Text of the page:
Don’t throw away that assignment! Students improve Wikipedia through WikiEdu

Rosie the Riveter flexing her industrial strength muscles in the name of knowledge with we can edit in the title

“I've always been told not to use Wikipedia since anyone can edit it.”

This student’s sentiment summarizes a common attitude in academia about the online encyclopedia. Wikipedia’s reliability comes with doubts. So when Dr. Nora Haenn of the Department of Sociology and Anthropology was looking for a new way to engage students and re-design a course, the NCSU Libraries approached her with the idea for a Wikipedia assignment to get students thinking about who contributes to Wikipedia and how that information is gathered and written. Haenn's Fall 2017 course “Globalization and Migrations” (IS 395) critically examined public information. Using an open pedagogy grant through the NCSU Libraries’ Alt-Textbook Project, Haenn collaborated with librarians to develop a new course that replaced writing a traditional term paper with making significant contributions to Wikipedia.  

The Wiki Education Foundation offers an alternative to the “disposable assignment” through the WikiEdu Dashboard. The Dashboard facilitates contributions to Wikipedia in a structured and supportive environment, and provides openly licensed resources that help students and instructors understand Wikipedia’s standards and norms. Wikipedia guidelines state that submissions must be “neutral and substantiated.” Entries are constantly screened and verified by an active community of volunteer contributors.

For her class, contributions by Haenn’s students had to be supported with scholarly article citations. So, Hannah Rainey and Erica Hayes, both NCSU Libraries Fellows, led a session for the class on how to search for and identify reputable scholarly articles using library resources.

The power of public writing

Haenn was impressed that this assignment required more than the normal academic rigor, adding the pressure and challenges of “neutral” writing for public consumption. “We spent a good part of our conversations debating what counts as neutral and how people can use language to persuade even under the cover of neutrality,” she said.

Students also had to receive feedback on their writing from external, anonymous users. A few students even had their work taken down or edited soon after posting. “The public quality of their writing spurred them like no other writing assignment I have given in the past,” Haenn observed in a personal blogpost. One student commented: “I believe the most rewarding aspect of this assignment is growing as a writer. Throughout the process, you seek feedback from peers and an expert editor and that challenges you to develop a well thought-out post for your topic.”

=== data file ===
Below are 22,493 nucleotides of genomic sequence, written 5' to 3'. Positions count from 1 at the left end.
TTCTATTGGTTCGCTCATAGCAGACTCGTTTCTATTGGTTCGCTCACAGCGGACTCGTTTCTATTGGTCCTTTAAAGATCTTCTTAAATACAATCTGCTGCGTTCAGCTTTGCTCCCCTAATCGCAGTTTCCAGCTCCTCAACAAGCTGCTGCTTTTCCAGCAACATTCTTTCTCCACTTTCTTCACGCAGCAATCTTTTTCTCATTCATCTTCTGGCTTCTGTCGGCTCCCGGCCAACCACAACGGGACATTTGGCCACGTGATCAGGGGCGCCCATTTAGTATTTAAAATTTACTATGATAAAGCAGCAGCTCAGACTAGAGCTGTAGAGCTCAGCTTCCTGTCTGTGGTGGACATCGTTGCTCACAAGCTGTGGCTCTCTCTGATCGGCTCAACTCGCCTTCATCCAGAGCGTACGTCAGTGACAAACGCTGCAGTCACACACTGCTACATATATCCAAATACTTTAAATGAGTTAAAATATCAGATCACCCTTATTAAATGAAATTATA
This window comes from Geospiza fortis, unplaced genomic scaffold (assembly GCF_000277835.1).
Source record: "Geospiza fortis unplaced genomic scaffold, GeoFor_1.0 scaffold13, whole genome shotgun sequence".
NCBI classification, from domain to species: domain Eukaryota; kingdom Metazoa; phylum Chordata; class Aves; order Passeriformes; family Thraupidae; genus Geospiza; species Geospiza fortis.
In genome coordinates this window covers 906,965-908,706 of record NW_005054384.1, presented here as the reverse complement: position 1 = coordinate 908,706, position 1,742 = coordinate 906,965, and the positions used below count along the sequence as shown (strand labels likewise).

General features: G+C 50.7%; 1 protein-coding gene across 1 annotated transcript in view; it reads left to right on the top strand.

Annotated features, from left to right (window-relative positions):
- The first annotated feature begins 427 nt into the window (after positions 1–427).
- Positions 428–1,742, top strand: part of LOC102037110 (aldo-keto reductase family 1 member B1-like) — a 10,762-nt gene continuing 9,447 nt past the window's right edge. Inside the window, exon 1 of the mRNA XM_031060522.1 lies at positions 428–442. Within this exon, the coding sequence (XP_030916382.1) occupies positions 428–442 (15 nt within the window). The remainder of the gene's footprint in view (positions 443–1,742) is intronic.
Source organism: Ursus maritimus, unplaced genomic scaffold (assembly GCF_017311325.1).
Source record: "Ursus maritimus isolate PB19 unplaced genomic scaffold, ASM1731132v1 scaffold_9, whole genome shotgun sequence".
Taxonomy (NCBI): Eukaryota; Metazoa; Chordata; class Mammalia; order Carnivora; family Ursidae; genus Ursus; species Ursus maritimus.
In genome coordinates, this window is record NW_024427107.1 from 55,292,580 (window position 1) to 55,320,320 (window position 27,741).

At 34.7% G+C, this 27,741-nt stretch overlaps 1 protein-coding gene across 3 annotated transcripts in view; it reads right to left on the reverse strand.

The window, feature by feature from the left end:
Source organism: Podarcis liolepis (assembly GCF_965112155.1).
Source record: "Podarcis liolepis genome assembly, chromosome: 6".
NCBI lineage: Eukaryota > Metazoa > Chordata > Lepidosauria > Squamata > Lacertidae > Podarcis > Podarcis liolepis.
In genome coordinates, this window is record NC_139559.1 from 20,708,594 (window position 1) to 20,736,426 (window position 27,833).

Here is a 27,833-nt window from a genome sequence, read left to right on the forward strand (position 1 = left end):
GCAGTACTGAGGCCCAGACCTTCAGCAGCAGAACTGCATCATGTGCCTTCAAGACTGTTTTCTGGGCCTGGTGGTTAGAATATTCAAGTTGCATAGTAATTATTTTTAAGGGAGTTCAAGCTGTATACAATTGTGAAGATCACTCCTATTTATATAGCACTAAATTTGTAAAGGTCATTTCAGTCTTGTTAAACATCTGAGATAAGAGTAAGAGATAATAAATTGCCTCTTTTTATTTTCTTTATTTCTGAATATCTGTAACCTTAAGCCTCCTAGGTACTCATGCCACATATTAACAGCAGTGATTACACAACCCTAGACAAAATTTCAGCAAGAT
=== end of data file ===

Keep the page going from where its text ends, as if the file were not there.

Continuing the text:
Students in Dr. Haenn's class looking at Listening to Wikipedia on their computers imageBy the end of the course, students expressed a sense of pride in contributing to Wikipedia and seeing their work published online. Students also felt an undeniable coolness factor to contributing to Wikipedia. One student even took a screenshot of their entry to share with friends and to preserve its original state before it was edited by another Wikipedia contributor. Another student was selected for an internship based on this unique academic experience.

“I feel knowledgeable when contributing to Wikipedia,” one student noted. “It challenges me to advance my research and get more information within a topic. I feel as if I have become a smarter individual in a variety of topics that we have discussed through Wikipedia.”

“I got a sense of pride after posting and I see now how important it is to try to fill all the information gaps,” another student wrote.

Haenn was pleasantly surprised by many aspects of this assignment, especially how it empowered students in navigating the messy world of online communication. “Social media is omnipresent in their lives,” she said, “but they rarely get to carve out a digital space of their own, one where they can claim knowledgeable expertise.”

Diversity in online authoring

This type of non-disposable assignment not only impacts individuals and classes, but has an important role to play in increasing the diversity of Wikipedia contributors. The gender and race disparity among the Wikipedia community is well-documented. According to the WikiEdu website, only 20% of Wikipedia contributors are female. Since the WikiEdu platform began in 2010, 37,000 articles have been created or improved by student editors, 68% of whom identify as female. In addition to WikiEdu projects, Wikipedia edit-a-thons occur globally to increase the representation of diverse voices on Wikipedia.

Hannah Rainey and Erica Hayes visited Haenn’s class a second time to share their own experiences participating in Art+Feminism Wikipedia edit-a-thons. The goal of these edit sessions is to increase the representation and documentation of feminism and art across Wikipedia. Rainey and Hayes also initiated a larger classroom conversation about the values of the open movement, including open source software, open access, open science, open data, and open pedagogy.

Open pedagogy incorporates open educational resources (OERs), nondisposable assignments, and open licensing to enhance a learning environment in which students actively contribute to knowledge. In addition to the Wikipedia assignment, other forms of open pedagogy assignments include student-created podcasts, websites, blogs, and twitter chats. Open pedagogy creates more opportunities for students to share what they’ve learned beyond their classroom walls.

NC State instructors who are interested in incorporating open pedagogy and OERs into their course curriculum can contact the NCSU Libraries. The Libraries accepts grant proposals and provides consultation and support throughout the process.

Learn more about open pedagogy at the NCSU Libraries.

Written on Feb 22, 2018